Japan Geoscience Union Meeting 2016

Presentation information


Symbol P (Space and Planetary Sciences) » P-PS Planetary Sciences

[P-PS11] Planetary Sciences

Wed. May 25, 2016 3:30 PM - 5:00 PM 104 (1F)

Convener:*Keiko Hamano(Department of Earth and Planetary Science, Graduate School of Science, University of Tokyo), Shunichi Kamata(Creative Research Institution, Hokkaido University), Chair:Takaya Okamoto(Planetary Exploration Research Center, Chiba Institute of Technology), Kosuke Kurosawa(Planetary Exploration Research Center, Chiba Institute of Technology)

4:30 PM - 4:45 PM

[PPS11-11] Experimental study on propagation process of impact-induced seismic wave in quartz sand simulating asteroid regolith layer

*Kazuma Matsue1, Masahiko Arakawa1, Minami Yasui1, Shota Takano1, Sunao Hasegawa2 (1.Graduate School of Science, Kobe University, 2.Institutes of Space and Astronautical Science, JAXA)

Keywords:crater, regolith layer, seismic shaking

Planetary explorations in the solar system have revealed that the asteroid surfaces were covered with the regolith layer made of boulders and granular materials. The surface morphologies of asteroids formed on the regolith layer were recently proposed to be modified due to the impact-induced seismic activity. Then, it is important for us to understand the physical mechanism of the impact-induced seismic vibration. Therefore, we carried out impact cratering experiments on quartz sand using a polycarbonate projectile to observe the seismic wave propagating through the sand (Matsue, (JPGU 2015)). Recently, we established a sabot-stopper method to launch various kinds of projectiles at a vertical type two stage light gas gun, then we performed the high-velocity impact experiments using a projectile made of different materials with the diameter of 2mm, and measured the impact-induced seismic wave. Based on the result of this study, we examined the attenuation rate of seismic wave in the quartz sand and the energy partition rate between the projectile kinetic energy and the kinetic energy of the seismic wave.
Impact cratering experiments were conducted by using a single stage vertical gun set at Kobe University and a two-stage vertical gun set at Japan Aerospace Exploration Agency (JAXA). The impact velocity was 0.2-6.9km/s using a polycarbonate projectile and 2,4,5km/s using a projectile made of different materials with a diameter 2mm: glass, aluminum, titanium, zirconia, stainless steel, copper and tungsten carbide. We used a quartz sand target with the particle diameter of 500μm and the bulk density of 1.48g/cm3. The accelerometers were set on the target surface at different distances from the impact point. After each experiment, we measured the crater profile by using a laser profiler in order to acquire the crater shape quantitatively.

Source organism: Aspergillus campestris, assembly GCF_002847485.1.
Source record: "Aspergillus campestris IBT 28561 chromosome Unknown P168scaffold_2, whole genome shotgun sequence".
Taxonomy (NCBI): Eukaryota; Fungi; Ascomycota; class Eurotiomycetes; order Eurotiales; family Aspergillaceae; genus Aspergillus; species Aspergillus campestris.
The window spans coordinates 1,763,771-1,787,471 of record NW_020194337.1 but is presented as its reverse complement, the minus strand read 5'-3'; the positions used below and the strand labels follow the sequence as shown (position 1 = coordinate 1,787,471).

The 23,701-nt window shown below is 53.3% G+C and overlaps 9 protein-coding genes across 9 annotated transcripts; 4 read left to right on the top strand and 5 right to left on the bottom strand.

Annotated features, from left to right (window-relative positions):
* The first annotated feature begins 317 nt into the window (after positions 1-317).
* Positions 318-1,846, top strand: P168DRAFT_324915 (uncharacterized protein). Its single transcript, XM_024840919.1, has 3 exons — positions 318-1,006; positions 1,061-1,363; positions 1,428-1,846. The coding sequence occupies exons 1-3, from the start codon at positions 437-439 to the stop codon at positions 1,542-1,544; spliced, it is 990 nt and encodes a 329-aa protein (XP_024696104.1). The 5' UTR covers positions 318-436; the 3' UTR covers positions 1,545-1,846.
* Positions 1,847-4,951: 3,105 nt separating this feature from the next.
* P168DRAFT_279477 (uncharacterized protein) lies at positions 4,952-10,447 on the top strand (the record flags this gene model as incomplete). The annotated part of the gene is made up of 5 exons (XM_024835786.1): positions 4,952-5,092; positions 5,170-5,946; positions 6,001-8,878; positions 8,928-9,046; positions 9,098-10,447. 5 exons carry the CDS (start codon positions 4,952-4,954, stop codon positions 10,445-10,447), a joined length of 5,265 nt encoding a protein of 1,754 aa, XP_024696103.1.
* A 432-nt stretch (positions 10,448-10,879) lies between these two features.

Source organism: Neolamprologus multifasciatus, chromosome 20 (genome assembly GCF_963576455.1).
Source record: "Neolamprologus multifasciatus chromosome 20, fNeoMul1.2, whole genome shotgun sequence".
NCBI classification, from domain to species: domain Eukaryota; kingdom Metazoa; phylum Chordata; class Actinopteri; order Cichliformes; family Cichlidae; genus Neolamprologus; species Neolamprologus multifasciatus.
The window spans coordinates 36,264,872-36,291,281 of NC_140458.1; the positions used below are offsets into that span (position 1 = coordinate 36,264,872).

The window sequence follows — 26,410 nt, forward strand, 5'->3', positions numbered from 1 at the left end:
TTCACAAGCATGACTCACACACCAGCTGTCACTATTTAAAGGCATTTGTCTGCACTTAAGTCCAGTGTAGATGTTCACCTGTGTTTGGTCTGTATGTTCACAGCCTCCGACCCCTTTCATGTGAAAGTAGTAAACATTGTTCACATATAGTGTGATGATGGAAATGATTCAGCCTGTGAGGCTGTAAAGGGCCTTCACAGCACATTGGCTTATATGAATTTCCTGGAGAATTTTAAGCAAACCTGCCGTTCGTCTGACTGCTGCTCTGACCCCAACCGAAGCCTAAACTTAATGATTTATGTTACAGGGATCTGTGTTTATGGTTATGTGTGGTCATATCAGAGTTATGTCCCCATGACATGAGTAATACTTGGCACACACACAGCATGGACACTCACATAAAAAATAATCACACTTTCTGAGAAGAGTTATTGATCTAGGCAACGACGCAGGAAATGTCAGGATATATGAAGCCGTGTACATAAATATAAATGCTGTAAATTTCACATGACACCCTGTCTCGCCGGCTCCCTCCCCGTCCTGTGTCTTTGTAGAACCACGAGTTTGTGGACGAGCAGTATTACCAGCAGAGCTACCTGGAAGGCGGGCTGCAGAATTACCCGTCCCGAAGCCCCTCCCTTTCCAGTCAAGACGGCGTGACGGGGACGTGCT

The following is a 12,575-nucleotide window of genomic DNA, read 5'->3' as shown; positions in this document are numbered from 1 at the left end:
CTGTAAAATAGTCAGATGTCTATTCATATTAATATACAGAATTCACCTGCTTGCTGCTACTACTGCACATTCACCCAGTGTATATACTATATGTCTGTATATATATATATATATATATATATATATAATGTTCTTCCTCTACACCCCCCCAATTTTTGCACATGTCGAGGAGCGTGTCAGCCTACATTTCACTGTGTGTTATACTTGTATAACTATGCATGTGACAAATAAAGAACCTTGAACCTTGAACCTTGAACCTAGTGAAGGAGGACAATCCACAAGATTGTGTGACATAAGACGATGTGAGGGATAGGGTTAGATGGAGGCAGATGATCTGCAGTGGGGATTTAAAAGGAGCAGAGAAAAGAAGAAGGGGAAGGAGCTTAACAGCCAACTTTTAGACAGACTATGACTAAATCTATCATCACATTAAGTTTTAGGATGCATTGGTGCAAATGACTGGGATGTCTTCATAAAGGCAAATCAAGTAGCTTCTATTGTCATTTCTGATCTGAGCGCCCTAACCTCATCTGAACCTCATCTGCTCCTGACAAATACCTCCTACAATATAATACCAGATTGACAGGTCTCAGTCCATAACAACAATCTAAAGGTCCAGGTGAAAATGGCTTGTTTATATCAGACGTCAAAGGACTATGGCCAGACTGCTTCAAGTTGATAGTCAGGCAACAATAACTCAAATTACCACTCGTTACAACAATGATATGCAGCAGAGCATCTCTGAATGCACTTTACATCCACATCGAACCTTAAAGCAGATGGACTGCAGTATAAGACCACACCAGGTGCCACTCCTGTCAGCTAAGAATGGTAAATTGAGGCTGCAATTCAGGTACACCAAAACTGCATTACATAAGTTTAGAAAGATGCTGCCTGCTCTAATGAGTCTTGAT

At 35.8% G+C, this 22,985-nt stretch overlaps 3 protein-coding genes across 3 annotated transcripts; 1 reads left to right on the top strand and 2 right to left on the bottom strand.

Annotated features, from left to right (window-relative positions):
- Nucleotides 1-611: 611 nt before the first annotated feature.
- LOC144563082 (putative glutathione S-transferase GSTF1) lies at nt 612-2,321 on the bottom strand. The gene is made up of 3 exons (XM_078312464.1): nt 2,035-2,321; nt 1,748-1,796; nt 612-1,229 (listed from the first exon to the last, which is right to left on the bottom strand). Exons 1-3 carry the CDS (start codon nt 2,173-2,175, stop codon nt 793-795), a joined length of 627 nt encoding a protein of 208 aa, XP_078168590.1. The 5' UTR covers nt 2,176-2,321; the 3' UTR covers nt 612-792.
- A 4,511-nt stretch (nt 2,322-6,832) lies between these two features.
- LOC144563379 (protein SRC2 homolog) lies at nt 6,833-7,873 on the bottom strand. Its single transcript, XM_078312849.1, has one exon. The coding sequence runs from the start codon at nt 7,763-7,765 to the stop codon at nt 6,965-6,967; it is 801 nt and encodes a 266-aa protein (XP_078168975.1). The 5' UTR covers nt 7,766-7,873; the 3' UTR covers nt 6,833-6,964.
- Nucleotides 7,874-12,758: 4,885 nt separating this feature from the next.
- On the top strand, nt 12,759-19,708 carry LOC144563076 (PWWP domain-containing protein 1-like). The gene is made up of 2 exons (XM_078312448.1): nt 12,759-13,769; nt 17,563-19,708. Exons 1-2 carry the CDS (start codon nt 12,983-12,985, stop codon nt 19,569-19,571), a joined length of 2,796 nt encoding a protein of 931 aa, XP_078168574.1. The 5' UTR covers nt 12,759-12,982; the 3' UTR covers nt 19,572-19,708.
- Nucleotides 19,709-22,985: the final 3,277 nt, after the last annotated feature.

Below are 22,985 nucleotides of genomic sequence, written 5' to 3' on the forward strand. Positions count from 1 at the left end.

The crater shape formed by the polycarbonate projectile at different impact velocities showed the similarity, irrespective of the velocity, however the similarity was not followed by the results obtained by the projectile with different densities. Then, we found that the ratio of the crater depth to the diameter (d/D) was not constant and depended on the projectile density. On the other hand, the crater size is expressed by the π-scaling law. The impact induced seismic wave was classified into two categories according to the distance from the impact point: at the region far from the impact point, the seismic wave looks like a damped vibration wave, and at the region near the impact point, the seismic wave looks like a single pulse wave. It is noticeable that the peak value of the acceleration changes with the propagation distance: the maximum acceleration, gmax, has a power law relationship to the normalized distance x/R, where x is propagation distance and R is crater radius as follows, gmax=102.2±0.04(x/R)-3.11±0.11. We calculated the impact-induced seismic efficiency factor, k; that is, the ratio of the impact-induced seismic energy to the kinetic energy of the projectile. The impact-induced seismic energy was assumed to be the kinetic energy of the quartz sand vibrating at the thin shell region with a width corresponding to one cycle of the seismic wave. As a result, the average of k was obtained to be (8.1 ± 5.0) × 10-5 for the polycarbonate projectile impacts.